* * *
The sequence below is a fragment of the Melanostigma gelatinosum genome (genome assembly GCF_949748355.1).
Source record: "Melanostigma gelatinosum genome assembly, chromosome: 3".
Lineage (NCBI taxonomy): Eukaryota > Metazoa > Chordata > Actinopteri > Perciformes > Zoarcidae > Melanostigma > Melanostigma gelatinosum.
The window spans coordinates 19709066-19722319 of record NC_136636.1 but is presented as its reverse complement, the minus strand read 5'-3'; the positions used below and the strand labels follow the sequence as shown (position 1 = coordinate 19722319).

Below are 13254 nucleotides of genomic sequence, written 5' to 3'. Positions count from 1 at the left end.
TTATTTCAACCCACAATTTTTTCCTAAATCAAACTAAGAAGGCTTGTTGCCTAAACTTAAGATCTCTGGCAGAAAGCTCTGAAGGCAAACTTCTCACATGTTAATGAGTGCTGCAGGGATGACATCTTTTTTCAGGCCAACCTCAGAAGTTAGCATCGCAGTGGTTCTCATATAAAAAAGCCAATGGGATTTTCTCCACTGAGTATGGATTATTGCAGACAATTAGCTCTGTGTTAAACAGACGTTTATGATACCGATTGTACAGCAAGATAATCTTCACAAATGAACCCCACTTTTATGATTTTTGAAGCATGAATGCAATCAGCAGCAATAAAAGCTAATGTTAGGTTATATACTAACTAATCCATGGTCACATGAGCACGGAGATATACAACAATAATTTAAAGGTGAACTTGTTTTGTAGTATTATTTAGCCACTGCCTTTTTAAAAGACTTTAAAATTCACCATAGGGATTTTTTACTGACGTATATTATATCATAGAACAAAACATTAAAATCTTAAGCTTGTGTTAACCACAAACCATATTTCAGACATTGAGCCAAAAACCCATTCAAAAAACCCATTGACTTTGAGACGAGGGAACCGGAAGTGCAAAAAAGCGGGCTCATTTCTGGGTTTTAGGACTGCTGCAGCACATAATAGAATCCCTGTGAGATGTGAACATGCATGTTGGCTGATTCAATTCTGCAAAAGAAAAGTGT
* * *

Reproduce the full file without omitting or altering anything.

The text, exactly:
The sequence below is a fragment of the Melanostigma gelatinosum genome (genome assembly GCF_949748355.1).
Source record: "Melanostigma gelatinosum genome assembly, chromosome: 3".
Lineage (NCBI taxonomy): Eukaryota > Metazoa > Chordata > Actinopteri > Perciformes > Zoarcidae > Melanostigma > Melanostigma gelatinosum.
The window spans coordinates 19709066-19722319 of record NC_136636.1 but is presented as its reverse complement, the minus strand read 5'-3'; the positions used below and the strand labels follow the sequence as shown (position 1 = coordinate 19722319).

Below are 13254 nucleotides of genomic sequence, written 5' to 3'. Positions count from 1 at the left end.
TTATTTCAACCCACAATTTTTTCCTAAATCAAACTAAGAAGGCTTGTTGCCTAAACTTAAGATCTCTGGCAGAAAGCTCTGAAGGCAAACTTCTCACATGTTAATGAGTGCTGCAGGGATGACATCTTTTTTCAGGCCAACCTCAGAAGTTAGCATCGCAGTGGTTCTCATATAAAAAAGCCAATGGGATTTTCTCCACTGAGTATGGATTATTGCAGACAATTAGCTCTGTGTTAAACAGACGTTTATGATACCGATTGTACAGCAAGATAATCTTCACAAATGAACCCCACTTTTATGATTTTTGAAGCATGAATGCAATCAGCAGCAATAAAAGCTAATGTTAGGTTATATACTAACTAATCCATGGTCACATGAGCACGGAGATATACAACAATAATTTAAAGGTGAACTTGTTTTGTAGTATTATTTAGCCACTGCCTTTTTAAAAGACTTTAAAATTCACCATAGGGATTTTTTACTGACGTATATTATATCATAGAACAAAACATTAAAATCTTAAGCTTGTGTTAACCACAAACCATATTTCAGACATTGAGCCAAAAACCCATTCAAAAAACCCATTGACTTTGAGACGAGGGAACCGGAAGTGCAAAAAAGCGGGCTCATTTCTGGGTTTTAGGACTGCTGCAGCACATAATAGAATCCCTGTGAGATGTGAACATGCATGTTGGCTGATTCAATTCTGCAAAAGAAAAGTGT